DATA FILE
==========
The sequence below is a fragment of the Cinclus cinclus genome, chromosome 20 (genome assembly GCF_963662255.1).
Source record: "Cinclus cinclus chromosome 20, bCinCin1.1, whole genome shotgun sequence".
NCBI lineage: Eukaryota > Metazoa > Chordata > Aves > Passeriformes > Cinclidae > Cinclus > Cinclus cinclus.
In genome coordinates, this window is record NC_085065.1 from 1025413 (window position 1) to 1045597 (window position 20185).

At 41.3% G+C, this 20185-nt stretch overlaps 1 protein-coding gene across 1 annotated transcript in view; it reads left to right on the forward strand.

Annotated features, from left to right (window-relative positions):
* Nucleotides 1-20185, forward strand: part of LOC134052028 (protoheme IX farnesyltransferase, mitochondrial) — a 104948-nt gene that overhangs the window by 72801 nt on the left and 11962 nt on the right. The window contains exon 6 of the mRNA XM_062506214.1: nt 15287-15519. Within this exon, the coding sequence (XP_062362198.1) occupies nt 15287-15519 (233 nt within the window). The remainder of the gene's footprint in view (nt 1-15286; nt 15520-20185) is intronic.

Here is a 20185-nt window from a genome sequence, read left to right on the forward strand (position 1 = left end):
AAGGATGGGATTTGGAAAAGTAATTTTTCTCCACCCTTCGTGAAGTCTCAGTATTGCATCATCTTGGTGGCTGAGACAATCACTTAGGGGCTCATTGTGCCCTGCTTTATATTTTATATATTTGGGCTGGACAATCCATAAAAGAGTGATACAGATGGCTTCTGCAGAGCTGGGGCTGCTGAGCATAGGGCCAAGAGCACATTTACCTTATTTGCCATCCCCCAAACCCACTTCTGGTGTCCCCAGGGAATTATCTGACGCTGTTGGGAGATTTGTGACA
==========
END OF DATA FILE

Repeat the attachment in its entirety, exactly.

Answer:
The sequence below is a fragment of the Cinclus cinclus genome, chromosome 20 (genome assembly GCF_963662255.1).
Source record: "Cinclus cinclus chromosome 20, bCinCin1.1, whole genome shotgun sequence".
NCBI lineage: Eukaryota > Metazoa > Chordata > Aves > Passeriformes > Cinclidae > Cinclus > Cinclus cinclus.
In genome coordinates, this window is record NC_085065.1 from 1025413 (window position 1) to 1045597 (window position 20185).

At 41.3% G+C, this 20185-nt stretch overlaps 1 protein-coding gene across 1 annotated transcript in view; it reads left to right on the forward strand.

Annotated features, from left to right (window-relative positions):
* Nucleotides 1-20185, forward strand: part of LOC134052028 (protoheme IX farnesyltransferase, mitochondrial) — a 104948-nt gene that overhangs the window by 72801 nt on the left and 11962 nt on the right. The window contains exon 6 of the mRNA XM_062506214.1: nt 15287-15519. Within this exon, the coding sequence (XP_062362198.1) occupies nt 15287-15519 (233 nt within the window). The remainder of the gene's footprint in view (nt 1-15286; nt 15520-20185) is intronic.

Here is a 20185-nt window from a genome sequence, read left to right on the forward strand (position 1 = left end):
AAGGATGGGATTTGGAAAAGTAATTTTTCTCCACCCTTCGTGAAGTCTCAGTATTGCATCATCTTGGTGGCTGAGACAATCACTTAGGGGCTCATTGTGCCCTGCTTTATATTTTATATATTTGGGCTGGACAATCCATAAAAGAGTGATACAGATGGCTTCTGCAGAGCTGGGGCTGCTGAGCATAGGGCCAAGAGCACATTTACCTTATTTGCCATCCCCCAAACCCACTTCTGGTGTCCCCAGGGAATTATCTGACGCTGTTGGGAGATTTGTGACA